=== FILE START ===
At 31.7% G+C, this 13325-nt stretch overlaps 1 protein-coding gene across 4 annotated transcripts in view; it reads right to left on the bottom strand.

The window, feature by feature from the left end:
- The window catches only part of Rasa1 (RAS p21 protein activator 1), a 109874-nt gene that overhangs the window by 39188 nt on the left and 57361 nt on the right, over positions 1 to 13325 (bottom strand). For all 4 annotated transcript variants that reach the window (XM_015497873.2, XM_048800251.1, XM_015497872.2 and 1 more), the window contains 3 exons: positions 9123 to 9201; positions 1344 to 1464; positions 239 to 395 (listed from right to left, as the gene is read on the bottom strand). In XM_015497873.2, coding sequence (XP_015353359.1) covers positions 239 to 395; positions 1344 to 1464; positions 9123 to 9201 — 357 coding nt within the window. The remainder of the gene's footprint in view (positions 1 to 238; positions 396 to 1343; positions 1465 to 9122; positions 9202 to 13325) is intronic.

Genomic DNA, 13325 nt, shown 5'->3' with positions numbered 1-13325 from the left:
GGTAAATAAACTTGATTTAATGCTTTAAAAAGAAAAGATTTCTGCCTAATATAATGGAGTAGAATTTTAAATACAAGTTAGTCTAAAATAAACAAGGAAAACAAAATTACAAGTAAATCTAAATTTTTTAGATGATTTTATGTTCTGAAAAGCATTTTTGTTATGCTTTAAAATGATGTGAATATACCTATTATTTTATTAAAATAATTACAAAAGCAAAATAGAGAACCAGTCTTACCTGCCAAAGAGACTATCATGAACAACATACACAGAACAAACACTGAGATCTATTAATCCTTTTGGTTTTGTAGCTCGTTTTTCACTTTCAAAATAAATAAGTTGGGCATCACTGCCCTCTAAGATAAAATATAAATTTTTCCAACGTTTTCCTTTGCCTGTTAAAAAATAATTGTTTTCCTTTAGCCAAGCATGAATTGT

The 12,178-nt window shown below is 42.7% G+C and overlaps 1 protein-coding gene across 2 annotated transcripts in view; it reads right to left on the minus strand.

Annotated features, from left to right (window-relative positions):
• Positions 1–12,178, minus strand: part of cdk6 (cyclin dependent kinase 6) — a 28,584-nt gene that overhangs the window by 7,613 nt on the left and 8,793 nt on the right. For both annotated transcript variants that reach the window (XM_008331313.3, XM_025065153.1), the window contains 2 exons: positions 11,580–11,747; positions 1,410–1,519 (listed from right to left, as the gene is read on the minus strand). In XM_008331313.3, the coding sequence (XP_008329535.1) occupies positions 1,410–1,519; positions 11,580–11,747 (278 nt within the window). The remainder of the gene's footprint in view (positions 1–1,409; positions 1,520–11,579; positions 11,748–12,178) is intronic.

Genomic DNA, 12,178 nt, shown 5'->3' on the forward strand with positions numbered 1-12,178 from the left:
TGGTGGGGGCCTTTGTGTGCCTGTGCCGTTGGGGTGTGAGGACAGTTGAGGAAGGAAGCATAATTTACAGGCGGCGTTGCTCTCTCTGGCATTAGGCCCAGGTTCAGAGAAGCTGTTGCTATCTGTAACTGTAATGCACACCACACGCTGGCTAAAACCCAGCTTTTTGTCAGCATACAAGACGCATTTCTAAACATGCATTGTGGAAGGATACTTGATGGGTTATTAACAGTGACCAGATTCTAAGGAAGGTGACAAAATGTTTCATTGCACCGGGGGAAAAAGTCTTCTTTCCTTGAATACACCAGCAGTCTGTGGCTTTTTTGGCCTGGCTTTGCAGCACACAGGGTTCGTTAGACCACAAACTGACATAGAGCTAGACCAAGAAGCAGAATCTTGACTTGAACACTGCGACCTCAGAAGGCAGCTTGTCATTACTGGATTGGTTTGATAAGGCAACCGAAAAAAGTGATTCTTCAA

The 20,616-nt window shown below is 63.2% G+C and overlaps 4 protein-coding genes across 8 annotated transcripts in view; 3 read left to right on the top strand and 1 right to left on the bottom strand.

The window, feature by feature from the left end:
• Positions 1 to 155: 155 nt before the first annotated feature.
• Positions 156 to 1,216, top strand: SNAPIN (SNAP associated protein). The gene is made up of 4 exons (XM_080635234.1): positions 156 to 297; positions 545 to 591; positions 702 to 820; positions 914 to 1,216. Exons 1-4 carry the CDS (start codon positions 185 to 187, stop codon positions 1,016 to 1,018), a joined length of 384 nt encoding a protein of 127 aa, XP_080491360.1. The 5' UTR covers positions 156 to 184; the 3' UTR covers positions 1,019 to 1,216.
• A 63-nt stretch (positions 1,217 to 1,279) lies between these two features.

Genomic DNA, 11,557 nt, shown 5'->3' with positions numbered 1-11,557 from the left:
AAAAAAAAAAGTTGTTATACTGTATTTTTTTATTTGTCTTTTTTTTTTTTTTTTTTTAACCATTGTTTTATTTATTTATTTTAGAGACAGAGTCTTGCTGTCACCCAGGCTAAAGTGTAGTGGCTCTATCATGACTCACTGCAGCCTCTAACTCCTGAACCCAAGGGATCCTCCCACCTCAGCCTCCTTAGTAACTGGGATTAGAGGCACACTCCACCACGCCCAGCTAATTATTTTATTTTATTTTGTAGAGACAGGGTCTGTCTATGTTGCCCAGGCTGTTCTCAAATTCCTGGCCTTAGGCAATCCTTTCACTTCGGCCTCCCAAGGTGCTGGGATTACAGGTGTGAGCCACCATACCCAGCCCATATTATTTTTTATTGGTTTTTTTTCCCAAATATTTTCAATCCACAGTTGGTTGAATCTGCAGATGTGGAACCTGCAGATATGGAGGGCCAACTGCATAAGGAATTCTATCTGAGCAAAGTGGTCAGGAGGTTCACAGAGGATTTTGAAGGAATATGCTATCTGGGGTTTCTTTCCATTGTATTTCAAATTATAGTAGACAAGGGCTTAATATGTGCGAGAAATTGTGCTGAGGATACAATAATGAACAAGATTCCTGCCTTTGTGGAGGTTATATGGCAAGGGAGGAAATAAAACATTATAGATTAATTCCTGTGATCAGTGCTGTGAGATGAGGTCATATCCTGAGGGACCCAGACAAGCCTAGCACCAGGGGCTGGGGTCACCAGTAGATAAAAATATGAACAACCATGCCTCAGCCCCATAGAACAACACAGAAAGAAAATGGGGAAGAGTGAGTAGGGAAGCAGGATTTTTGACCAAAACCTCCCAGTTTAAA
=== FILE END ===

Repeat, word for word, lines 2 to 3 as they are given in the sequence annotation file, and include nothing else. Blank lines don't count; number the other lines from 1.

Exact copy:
The window, feature by feature from the left end:
- The window catches only part of Rasa1 (RAS p21 protein activator 1), a 109874-nt gene that overhangs the window by 39188 nt on the left and 57361 nt on the right, over positions 1 to 13325 (bottom strand). For all 4 annotated transcript variants that reach the window (XM_015497873.2, XM_048800251.1, XM_015497872.2 and 1 more), the window contains 3 exons: positions 9123 to 9201; positions 1344 to 1464; positions 239 to 395 (listed from right to left, as the gene is read on the bottom strand). In XM_015497873.2, coding sequence (XP_015353359.1) covers positions 239 to 395; positions 1344 to 1464; positions 9123 to 9201 — 357 coding nt within the window. The remainder of the gene's footprint in view (positions 1 to 238; positions 396 to 1343; positions 1465 to 9122; positions 9202 to 13325) is intronic.